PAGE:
Southampton City Council likely to ask government for bail-out to help with 'financial crisis'

Southampton city council civic centre stock shot
Southampton City Council said it still needed another £15 million to balance this year's budget. Credit: ITV News Meridian

A council says it's likely to ask the government for an emergency loan to deal with a "genuine financial crisis".

Southampton City Council says it still needs another £15 million to balance this year's budget.

Labour Cllr Simon Letts, in charge of finance, announced another 50 job losses on Friday, on top of 100 posts shed so far this year.

The council has already saved £18 million out of its £371 million budget this year by closing Holcroft House care home, putting up parking charges, scrapping grants to charities and raising council tax by 5%.

Despite further planned cuts to services next year, the council is still set to be at least £38 million in the red.

ITV News Meridian spoke to people in Southampton who say it's a worrying a time

Cllr Simon Letts said: "It's a very serious matter. In terms of the impact on council taxpayers, it's not free money, should we receive it.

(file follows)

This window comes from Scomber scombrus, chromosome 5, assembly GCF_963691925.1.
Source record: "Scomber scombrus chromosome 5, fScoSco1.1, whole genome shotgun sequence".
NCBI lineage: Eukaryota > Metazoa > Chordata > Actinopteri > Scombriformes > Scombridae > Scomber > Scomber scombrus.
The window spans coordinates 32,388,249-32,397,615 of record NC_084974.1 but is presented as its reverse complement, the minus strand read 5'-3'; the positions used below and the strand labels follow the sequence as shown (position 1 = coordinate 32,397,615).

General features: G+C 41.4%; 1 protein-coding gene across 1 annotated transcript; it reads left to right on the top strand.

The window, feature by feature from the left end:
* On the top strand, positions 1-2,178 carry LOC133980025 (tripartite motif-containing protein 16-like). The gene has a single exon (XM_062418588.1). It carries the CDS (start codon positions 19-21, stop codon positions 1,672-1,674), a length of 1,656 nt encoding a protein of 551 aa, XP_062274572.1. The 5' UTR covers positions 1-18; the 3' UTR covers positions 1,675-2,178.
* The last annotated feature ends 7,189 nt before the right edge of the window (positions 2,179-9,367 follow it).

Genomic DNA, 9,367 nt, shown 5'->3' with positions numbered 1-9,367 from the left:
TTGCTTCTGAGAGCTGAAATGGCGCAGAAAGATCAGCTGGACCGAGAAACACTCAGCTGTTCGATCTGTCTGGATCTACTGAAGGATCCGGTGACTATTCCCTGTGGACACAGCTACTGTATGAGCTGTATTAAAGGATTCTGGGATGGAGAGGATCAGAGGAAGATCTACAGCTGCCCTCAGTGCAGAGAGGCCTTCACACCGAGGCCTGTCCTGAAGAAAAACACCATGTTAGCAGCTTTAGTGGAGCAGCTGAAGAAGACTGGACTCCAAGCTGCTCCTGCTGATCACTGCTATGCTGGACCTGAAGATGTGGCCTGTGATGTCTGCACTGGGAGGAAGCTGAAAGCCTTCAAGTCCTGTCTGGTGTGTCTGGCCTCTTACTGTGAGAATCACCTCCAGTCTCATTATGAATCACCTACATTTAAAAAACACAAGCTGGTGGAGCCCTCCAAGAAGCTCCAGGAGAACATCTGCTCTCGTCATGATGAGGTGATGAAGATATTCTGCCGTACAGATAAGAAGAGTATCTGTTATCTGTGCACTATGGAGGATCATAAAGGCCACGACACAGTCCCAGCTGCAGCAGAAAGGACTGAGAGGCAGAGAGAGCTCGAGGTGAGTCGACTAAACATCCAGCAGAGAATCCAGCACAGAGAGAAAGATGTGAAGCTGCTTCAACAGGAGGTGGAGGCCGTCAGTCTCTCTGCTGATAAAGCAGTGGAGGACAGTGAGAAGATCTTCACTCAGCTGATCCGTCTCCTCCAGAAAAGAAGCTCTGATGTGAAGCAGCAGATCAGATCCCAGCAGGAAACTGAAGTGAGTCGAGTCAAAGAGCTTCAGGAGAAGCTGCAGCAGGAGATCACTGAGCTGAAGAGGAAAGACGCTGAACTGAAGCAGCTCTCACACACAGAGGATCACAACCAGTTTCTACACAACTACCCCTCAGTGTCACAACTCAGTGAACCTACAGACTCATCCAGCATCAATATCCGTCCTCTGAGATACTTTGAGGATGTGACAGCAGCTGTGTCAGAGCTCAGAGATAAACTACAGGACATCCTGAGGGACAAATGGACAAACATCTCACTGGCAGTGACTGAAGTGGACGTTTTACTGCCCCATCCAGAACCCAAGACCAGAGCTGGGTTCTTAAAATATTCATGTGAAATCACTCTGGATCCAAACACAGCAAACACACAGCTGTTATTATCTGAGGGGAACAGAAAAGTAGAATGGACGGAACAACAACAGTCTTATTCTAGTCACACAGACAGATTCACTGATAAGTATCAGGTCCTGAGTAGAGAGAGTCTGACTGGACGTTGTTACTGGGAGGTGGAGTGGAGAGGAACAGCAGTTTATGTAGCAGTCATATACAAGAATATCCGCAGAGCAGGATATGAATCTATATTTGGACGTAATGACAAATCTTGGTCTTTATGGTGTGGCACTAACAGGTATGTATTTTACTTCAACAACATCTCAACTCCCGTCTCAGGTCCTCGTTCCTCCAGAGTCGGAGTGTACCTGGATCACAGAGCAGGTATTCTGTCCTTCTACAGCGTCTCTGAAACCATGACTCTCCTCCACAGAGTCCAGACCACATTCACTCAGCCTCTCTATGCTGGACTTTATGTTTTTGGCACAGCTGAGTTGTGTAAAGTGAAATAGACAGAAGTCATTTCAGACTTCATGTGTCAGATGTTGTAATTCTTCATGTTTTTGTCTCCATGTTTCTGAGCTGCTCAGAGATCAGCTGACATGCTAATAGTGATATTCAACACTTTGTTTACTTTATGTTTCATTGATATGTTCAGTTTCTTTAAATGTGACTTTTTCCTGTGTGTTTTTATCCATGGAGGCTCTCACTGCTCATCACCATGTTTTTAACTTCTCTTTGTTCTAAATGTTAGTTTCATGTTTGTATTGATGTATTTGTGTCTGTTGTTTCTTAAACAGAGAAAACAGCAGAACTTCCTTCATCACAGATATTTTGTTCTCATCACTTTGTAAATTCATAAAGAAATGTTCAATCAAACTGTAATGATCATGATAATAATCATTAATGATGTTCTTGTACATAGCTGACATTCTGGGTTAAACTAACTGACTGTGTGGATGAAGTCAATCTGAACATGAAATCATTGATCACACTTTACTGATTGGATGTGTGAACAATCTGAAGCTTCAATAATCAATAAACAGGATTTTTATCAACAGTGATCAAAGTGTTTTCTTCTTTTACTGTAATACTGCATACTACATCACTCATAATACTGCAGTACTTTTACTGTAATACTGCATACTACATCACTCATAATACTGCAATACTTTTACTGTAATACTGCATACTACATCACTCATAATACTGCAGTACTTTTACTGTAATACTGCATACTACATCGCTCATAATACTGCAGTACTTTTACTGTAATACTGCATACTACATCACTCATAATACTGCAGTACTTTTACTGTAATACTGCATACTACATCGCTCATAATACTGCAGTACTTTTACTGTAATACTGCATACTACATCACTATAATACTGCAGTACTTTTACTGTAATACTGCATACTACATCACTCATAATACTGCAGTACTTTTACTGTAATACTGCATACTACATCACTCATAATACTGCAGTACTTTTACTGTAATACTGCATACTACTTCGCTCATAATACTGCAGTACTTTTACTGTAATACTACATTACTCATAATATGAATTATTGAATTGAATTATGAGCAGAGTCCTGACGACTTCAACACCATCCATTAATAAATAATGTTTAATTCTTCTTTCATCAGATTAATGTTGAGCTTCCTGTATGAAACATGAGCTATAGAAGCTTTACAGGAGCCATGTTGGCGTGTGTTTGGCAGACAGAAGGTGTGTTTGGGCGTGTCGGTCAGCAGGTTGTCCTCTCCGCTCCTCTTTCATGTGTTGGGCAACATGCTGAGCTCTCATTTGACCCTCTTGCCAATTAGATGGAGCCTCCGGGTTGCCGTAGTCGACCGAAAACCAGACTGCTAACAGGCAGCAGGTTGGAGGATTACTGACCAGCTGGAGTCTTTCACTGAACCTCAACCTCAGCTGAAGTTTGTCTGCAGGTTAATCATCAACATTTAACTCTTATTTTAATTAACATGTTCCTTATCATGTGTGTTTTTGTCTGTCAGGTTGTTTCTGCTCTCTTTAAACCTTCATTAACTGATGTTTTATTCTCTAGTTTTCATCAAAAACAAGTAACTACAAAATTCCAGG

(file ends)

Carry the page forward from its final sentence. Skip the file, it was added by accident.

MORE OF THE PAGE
"It's a loan and we'd have to pay it back over 20 years so that would add extra strain on our budget in already difficult times.

"Over the last 10 years, we've taken half a billion pounds of budget reductions that's about £2,000 for every family in the city.

"That is a significant amount of money for anybody to take. If we still had the money in the bank then we would have none of these issues.

"We make the decisions that we need to make in law that we need to balance our budget.

"We wouldn't make these decisions if we were given complete freedom to operate. Unfortunately, local government has to set a balance budget every year."

A scrutiny meeting will take place tomorrow for the opposition to put questions to Cllr Letts about the process.

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